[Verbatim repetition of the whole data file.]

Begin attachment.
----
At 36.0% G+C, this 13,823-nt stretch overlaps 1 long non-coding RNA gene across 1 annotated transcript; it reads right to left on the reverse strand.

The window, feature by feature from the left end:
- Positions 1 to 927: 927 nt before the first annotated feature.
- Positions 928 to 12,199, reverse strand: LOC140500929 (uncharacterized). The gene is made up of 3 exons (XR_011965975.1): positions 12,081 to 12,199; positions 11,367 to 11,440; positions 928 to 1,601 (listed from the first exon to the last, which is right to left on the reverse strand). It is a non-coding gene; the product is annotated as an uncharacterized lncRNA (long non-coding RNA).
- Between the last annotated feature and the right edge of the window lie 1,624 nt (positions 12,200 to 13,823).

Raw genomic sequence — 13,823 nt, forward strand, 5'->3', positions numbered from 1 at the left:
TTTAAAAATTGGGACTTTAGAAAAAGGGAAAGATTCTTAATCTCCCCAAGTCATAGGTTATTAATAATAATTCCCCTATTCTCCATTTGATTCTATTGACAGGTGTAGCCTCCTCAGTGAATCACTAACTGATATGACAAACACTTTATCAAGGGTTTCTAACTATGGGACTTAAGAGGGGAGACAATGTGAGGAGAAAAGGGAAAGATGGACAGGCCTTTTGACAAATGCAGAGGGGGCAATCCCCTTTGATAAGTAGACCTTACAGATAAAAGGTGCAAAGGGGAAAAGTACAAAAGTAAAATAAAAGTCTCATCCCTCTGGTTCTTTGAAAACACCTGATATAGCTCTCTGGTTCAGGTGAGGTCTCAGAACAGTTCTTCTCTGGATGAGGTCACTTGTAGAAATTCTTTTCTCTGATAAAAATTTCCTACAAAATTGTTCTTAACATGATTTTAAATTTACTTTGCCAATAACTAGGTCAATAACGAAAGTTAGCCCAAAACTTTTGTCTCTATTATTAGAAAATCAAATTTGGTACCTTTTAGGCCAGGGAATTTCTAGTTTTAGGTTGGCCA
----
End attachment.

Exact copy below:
At 36.0% G+C, this 13,823-nt stretch overlaps 1 long non-coding RNA gene across 1 annotated transcript; it reads right to left on the reverse strand.

The window, feature by feature from the left end:
- Positions 1 to 927: 927 nt before the first annotated feature.
- Positions 928 to 12,199, reverse strand: LOC140500929 (uncharacterized). The gene is made up of 3 exons (XR_011965975.1): positions 12,081 to 12,199; positions 11,367 to 11,440; positions 928 to 1,601 (listed from the first exon to the last, which is right to left on the reverse strand). It is a non-coding gene; the product is annotated as an uncharacterized lncRNA (long non-coding RNA).
- Between the last annotated feature and the right edge of the window lie 1,624 nt (positions 12,200 to 13,823).

Raw genomic sequence — 13,823 nt, forward strand, 5'->3', positions numbered from 1 at the left:
TTTAAAAATTGGGACTTTAGAAAAAGGGAAAGATTCTTAATCTCCCCAAGTCATAGGTTATTAATAATAATTCCCCTATTCTCCATTTGATTCTATTGACAGGTGTAGCCTCCTCAGTGAATCACTAACTGATATGACAAACACTTTATCAAGGGTTTCTAACTATGGGACTTAAGAGGGGAGACAATGTGAGGAGAAAAGGGAAAGATGGACAGGCCTTTTGACAAATGCAGAGGGGGCAATCCCCTTTGATAAGTAGACCTTACAGATAAAAGGTGCAAAGGGGAAAAGTACAAAAGTAAAATAAAAGTCTCATCCCTCTGGTTCTTTGAAAACACCTGATATAGCTCTCTGGTTCAGGTGAGGTCTCAGAACAGTTCTTCTCTGGATGAGGTCACTTGTAGAAATTCTTTTCTCTGATAAAAATTTCCTACAAAATTGTTCTTAACATGATTTTAAATTTACTTTGCCAATAACTAGGTCAATAACGAAAGTTAGCCCAAAACTTTTGTCTCTATTATTAGAAAATCAAATTTGGTACCTTTTAGGCCAGGGAATTTCTAGTTTTAGGTTGGCCA